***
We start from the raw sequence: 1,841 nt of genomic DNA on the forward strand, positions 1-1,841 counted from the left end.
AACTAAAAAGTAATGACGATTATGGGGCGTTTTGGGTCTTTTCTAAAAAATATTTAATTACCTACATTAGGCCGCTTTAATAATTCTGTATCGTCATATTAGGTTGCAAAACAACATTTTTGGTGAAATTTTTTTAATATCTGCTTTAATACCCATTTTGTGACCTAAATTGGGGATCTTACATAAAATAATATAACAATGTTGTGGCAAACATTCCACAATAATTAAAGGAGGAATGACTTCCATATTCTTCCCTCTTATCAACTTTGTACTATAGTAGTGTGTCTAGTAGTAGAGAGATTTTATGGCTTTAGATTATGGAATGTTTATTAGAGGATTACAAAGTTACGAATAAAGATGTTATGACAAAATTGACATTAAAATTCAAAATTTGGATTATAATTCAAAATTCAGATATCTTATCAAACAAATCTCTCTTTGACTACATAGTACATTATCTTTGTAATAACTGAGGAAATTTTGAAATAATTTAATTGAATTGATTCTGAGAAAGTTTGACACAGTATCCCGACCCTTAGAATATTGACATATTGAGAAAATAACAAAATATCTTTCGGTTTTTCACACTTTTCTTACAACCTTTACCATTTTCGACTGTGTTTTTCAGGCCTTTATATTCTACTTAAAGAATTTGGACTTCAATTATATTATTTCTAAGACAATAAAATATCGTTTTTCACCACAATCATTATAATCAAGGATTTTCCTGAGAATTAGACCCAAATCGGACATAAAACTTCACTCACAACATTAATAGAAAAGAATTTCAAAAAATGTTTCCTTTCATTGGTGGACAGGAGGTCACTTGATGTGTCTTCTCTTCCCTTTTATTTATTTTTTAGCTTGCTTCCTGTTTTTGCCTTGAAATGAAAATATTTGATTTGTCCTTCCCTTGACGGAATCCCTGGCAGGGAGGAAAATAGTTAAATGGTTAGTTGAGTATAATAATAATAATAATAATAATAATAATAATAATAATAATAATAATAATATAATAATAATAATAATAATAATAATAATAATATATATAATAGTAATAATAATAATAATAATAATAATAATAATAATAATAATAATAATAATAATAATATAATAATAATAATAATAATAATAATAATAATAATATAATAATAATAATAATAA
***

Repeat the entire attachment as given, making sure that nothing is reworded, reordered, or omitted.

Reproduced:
We start from the raw sequence: 1,841 nt of genomic DNA on the forward strand, positions 1-1,841 counted from the left end.
AACTAAAAAGTAATGACGATTATGGGGCGTTTTGGGTCTTTTCTAAAAAATATTTAATTACCTACATTAGGCCGCTTTAATAATTCTGTATCGTCATATTAGGTTGCAAAACAACATTTTTGGTGAAATTTTTTTAATATCTGCTTTAATACCCATTTTGTGACCTAAATTGGGGATCTTACATAAAATAATATAACAATGTTGTGGCAAACATTCCACAATAATTAAAGGAGGAATGACTTCCATATTCTTCCCTCTTATCAACTTTGTACTATAGTAGTGTGTCTAGTAGTAGAGAGATTTTATGGCTTTAGATTATGGAATGTTTATTAGAGGATTACAAAGTTACGAATAAAGATGTTATGACAAAATTGACATTAAAATTCAAAATTTGGATTATAATTCAAAATTCAGATATCTTATCAAACAAATCTCTCTTTGACTACATAGTACATTATCTTTGTAATAACTGAGGAAATTTTGAAATAATTTAATTGAATTGATTCTGAGAAAGTTTGACACAGTATCCCGACCCTTAGAATATTGACATATTGAGAAAATAACAAAATATCTTTCGGTTTTTCACACTTTTCTTACAACCTTTACCATTTTCGACTGTGTTTTTCAGGCCTTTATATTCTACTTAAAGAATTTGGACTTCAATTATATTATTTCTAAGACAATAAAATATCGTTTTTCACCACAATCATTATAATCAAGGATTTTCCTGAGAATTAGACCCAAATCGGACATAAAACTTCACTCACAACATTAATAGAAAAGAATTTCAAAAAATGTTTCCTTTCATTGGTGGACAGGAGGTCACTTGATGTGTCTTCTCTTCCCTTTTATTTATTTTTTAGCTTGCTTCCTGTTTTTGCCTTGAAATGAAAATATTTGATTTGTCCTTCCCTTGACGGAATCCCTGGCAGGGAGGAAAATAGTTAAATGGTTAGTTGAGTATAATAATAATAATAATAATAATAATAATAATAATAATAATAATAATAATATAATAATAATAATAATAATAATAATAATAATATATATAATAGTAATAATAATAATAATAATAATAATAATAATAATAATAATAATAATAATAATAATATAATAATAATAATAATAATAATAATAATAATAATATAATAATAATAATAATAA